North Santa Rosa

Living With Purpose

No life is immune to dark and painful experiences. All of us live through hours that are dark and mysterious, and some are fraught with danger and sorrow. Most of us will have experiences in which we will be tested thoroughly.

    A weak body or a chronic ailment brings many people into the shadows. Sleepless nights and weary days of tossing on a bed of sickness tend to take the sunshine out of life. Many of those who go down into the valley of sickness lose heart and become despondent. Yet even in the valley of physical affliction, there is a Great Shepherd who walks and talks to his own and says what many of us need to hear and desire to experience.

    There is what I picture, as a rolling river of grace, that’s been flowing for thousands of years and it shows no signs of depletion. In my visiting with sick people and those who suffer physically, I can’t think of another verse that I quote more often than (2 Corinthians 12:9), “My (God’s) grace is sufficient for you; for My strength is made perfect in weakness”.  These words of encouragement and hope can satisfy a person of faith when they hear them. The words are applicable to all believers. It is not something of bare adequacy, just covering the need with no overlapping margin. This promise is in direct proportion to the real needs of believers.

    Chaplains, pastors, religious leaders, and non-clergy alike lean upon the words of Psalm 23 where it says, “Yea, though I walk through the valley of the shadow of death, I will fear no evil: for thou art with me; thy rod and they staff they comfort me” (Psalm 23:4).

    In our walk of life we are led down dark ravines and narrow valleys where rocky gorges are easy to cause us to stumble. We are constantly exposed to attacks from our enemies. Let us not be afraid. But with a promised assurance, let us lean upon the Great Shepherd who has a keen eye, a brave heart, a strong arm, and stands ready to spring in our defense and lead us through the wilderness of earth and eventually to the pastures of peace in heaven. That is what awaits the believer after this physical life.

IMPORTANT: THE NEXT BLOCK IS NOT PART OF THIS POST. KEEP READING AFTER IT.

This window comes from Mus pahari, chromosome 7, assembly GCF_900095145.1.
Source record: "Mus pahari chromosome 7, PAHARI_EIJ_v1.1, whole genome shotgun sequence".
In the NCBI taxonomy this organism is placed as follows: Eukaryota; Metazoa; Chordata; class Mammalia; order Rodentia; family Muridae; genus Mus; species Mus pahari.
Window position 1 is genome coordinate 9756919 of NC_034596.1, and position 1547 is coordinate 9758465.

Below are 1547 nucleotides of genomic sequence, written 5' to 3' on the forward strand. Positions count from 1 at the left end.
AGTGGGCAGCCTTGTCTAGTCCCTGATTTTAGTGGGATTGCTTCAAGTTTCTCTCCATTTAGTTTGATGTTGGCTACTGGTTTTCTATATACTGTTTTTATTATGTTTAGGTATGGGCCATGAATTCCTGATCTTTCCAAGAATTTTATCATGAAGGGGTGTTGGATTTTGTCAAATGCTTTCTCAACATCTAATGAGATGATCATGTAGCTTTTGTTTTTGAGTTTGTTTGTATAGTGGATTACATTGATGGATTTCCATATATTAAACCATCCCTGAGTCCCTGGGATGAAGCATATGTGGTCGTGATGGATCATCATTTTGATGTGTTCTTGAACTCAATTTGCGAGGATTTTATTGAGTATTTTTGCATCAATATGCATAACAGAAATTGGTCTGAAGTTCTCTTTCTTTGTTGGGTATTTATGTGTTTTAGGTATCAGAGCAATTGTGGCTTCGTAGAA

We cannot escape the fact many of us have entered the valley of disappointment in these trying days. Some cherished possession is taken from you, or some object on which you had set your heart is snatched out of your reach, a loved one is taken before you were ready for them to go to the other side, or some friend whom you had trusted implicitly suddenly proves unfaithful and leaves you, you experience the bitterness of disappointment, and feel like you are drowning beneath the waves of grief.

    Many recently have gone into the valley of bereavement. The shadows are dark when we have to say good-bye to father or mother, brother or sister, husband or wife, son or daughter. The shadows are so dark, and yet those of us who have gone into the valley of bereavement know that in this experience, Christ is nearer and dearer than at any other time in life. In experiences like these, he gives a peace that passes all understanding.  

    I ask you to consider the deeper meaning of the “shadow of death”. When a believer passes, they experience the shadow of death. They do not experience the substance of death. For when a believer dies, their soul and essence of their being lives on and never dies. That’s why Psalm 23 gives comfort to so many. Death is but a shadow—real in physicality, but only a shadow spiritually. Those who do not trust Christ, experience more than a shadow; they experience the substance of death.

    When we enter the valley of the shadow of death, one must say goodbye physically to all the living who are near and dear to them. You can neither keep a loved one from entering the valley nor accompanying them through it. Only the Good Shephard can accompany the sheep or children of God as they go through the valley of the shadow of death. With the assurance of His presence and companionship, there is no reason for complaint or fear. Nothing else matters on this earth at the time of death, but the fact that He is with us and will take us to a better place. The Bible says, “Thou (God) art with me” is a positive guarantee that all will be well.

    Once when traveling along a scenic road in the Blue Ridge Mountains of North Carolina, I came upon a series of tunnels. As a drove the car, I enjoyed the beauty of the sunlight and its cascading shine upon the side of the mountains. I was abruptly surprised how dark it became when I drove through the tunnel.

    Those who have traveled by railroad or car and entered a long winding tunnel, are somewhat alarmed when they are suddenly plunged from the sunlight into the darkness. But we do not have to be afraid, because we can know there is a way out on the other side of the hill or mountain. Even so, those who walk through the valley of the shadow of death need not be afraid, because they know the Great Shepherd, who has cared for them throughout their lives; never failed them and is walking beside them through the valley. And he will bring them safely to the exit and into the Father’s house and into the presence of the dear ones who have preceded them. There is a comfort in knowing this.

• This bi-weekly column is written by Matthew Dobson. He’s a Public Health Services Manager for the Florida Department of Health and the Pastor of New Bethel Baptist Church in the New York community of Jay, Florida. His “Living With Purpose” Book series can be found and purchased on www. Amazon.com. You can contact him by email: rmdobson@liberty.edu.

Posted by on Aug 29 2021. Filed under Church News, Churches, Living With Purpose, Local, Top News. You can follow any responses to this entry through the RSS 2.0. You can leave a response or trackback to this entry

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